If You Know an Over-Giver:
I have a friend I’ll call Rachel who loves to give her friends gifts: big, lavish gifts, like a $100 gift certificate to the spa for your half-birthday, or a beautiful box of hand-milled soaps, just because you happened to meet for brunch. While I, and all of our friends, love to receive what she gives us, at a certain point it becomes uncomfortable. It starts to feel imbalanced, and there’s only so many thank-you notes one person can write.
Why Over-Giving Happens
In her essay, Gilbert describes her over-giving as a way to be ”petted and feted and praised and loved unconditionally for the rest of time.” That’s the reason she mainly gave to her nearest and dearest instead of to faceless causes. “I could see (and feel!) the gratitude so personally; it was a druglike pleasure,” she writes. She confesses that her giving made her feel like she was “leveling off the apparent imbalance of my own crazy success—an imbalance that had left me feeling profoundly uncomfortable.” Giving benefited her friends, but it benefited her too.
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How It Can Hurt
And what’s the problem, exactly? Farley acknowledges how tricky it is to address the situation if you’re the one being doted on. “It can make you feel like a kept friend,” he admits. In the case of Rachel, my friends and I don’t know why we’re getting all this stuff and we can’t afford (and don’t necessarily feel the need) to reciprocate. But should we?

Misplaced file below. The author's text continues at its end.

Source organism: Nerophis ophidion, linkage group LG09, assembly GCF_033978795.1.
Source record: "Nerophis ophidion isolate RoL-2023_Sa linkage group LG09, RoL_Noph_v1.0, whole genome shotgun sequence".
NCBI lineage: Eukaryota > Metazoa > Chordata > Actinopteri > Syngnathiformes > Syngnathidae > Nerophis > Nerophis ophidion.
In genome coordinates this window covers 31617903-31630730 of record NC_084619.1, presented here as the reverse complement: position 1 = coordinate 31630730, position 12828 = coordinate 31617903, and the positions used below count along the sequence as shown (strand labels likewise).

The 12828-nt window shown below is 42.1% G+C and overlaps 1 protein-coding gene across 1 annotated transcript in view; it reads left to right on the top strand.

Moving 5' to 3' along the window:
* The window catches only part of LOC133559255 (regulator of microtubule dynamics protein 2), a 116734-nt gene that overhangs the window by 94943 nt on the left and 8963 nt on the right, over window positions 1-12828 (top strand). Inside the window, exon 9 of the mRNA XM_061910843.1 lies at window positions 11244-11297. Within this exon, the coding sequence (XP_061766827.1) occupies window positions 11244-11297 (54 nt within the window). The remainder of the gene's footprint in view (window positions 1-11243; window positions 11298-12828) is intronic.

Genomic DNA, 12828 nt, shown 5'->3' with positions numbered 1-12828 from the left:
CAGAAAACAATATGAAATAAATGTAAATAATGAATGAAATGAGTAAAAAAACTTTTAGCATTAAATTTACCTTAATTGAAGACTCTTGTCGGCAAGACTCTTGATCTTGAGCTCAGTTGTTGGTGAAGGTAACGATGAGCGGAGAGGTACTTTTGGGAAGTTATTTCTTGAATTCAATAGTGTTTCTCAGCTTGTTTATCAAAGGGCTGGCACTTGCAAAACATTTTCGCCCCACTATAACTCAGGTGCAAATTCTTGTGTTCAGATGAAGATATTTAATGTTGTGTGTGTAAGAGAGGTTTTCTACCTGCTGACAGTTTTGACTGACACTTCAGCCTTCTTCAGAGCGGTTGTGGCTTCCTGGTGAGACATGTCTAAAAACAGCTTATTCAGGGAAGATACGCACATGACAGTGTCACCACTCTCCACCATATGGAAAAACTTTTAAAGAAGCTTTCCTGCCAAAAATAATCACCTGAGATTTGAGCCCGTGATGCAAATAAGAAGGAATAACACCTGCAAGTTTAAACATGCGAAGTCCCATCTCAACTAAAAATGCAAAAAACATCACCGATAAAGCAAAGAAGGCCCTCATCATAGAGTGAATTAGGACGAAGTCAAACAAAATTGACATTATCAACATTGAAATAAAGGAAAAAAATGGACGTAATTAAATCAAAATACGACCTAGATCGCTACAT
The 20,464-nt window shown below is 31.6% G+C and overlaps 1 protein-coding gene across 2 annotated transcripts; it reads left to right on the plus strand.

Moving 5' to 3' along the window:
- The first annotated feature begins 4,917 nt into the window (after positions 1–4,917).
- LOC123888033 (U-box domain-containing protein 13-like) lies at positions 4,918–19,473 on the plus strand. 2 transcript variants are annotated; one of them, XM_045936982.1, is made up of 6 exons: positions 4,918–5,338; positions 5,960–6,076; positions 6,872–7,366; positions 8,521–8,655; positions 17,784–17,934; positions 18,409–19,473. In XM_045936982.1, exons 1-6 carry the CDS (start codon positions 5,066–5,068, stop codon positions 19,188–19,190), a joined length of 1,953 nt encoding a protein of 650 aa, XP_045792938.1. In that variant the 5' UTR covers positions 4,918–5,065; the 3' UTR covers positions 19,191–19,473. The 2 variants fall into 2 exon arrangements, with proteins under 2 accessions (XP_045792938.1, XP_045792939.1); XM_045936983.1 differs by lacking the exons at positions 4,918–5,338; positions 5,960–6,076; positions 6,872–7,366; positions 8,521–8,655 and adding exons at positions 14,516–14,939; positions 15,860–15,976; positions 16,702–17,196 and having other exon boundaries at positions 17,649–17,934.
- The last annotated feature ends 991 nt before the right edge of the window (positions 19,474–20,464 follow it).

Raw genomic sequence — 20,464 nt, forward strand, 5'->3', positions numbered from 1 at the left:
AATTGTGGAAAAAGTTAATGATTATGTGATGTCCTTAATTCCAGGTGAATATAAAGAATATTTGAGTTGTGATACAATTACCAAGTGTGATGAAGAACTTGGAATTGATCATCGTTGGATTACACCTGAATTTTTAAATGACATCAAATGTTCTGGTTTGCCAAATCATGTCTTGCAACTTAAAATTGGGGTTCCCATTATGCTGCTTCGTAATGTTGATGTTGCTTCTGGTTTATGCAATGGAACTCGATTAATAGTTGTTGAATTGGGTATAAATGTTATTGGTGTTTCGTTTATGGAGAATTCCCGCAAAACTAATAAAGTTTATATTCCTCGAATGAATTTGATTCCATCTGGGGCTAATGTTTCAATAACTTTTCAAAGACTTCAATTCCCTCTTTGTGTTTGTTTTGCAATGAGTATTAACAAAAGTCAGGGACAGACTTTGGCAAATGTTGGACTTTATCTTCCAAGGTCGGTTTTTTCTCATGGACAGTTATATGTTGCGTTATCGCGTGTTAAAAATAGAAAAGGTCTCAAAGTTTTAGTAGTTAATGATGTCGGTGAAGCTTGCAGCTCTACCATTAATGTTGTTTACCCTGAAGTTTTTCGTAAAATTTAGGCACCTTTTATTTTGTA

“The person who receives can feel indebted or inferior,” says Morgan. “And the person who gives could hold that over the other person’s head. If I go to you and ask for money, it may help me out, but it could also make me feel irresponsible, reckless or inferior because I had to ask.” Money isn’t the only issue—in the case of a friend who constantly picks up the tab or presents you with tokens, ask yourself: Would you still be friends with them were that to change? If you feel like you owe them friendship in return for their gifts, it’s a problem.
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What You Can Do
Here’s a question: Are you encouraging the over-giver? Are you putting yourself in situations where it’s easier for her to spot you than not? For instance, she might feel the need to cover your dinner bill if you’re picking it apart. “If you’re someone who does that,” says Farley, “it means either that you’re not enjoying yourself, or that you probably can’t afford to be out at that time—so you shouldn’t be.”
If you haven’t been encouraging her generosity and you’re an unwilling recipient, Farley advises sitting down with the friend or family member in question, in private, and approaching the conversation with gratitude. Often, he says, the giver has no idea just how offensive her social miscues have been, and having it brought to her attention can feel like a shock.
“You could say something like, ‘I’m so appreciative of your kind gestures—thank you—but I really can’t accept your gifts anymore,’” Farley suggests. It’s simple, to the point, and can prevent hurt feelings.
Like anything else: If it’s making you uncomfortable, it’s up to you to change it.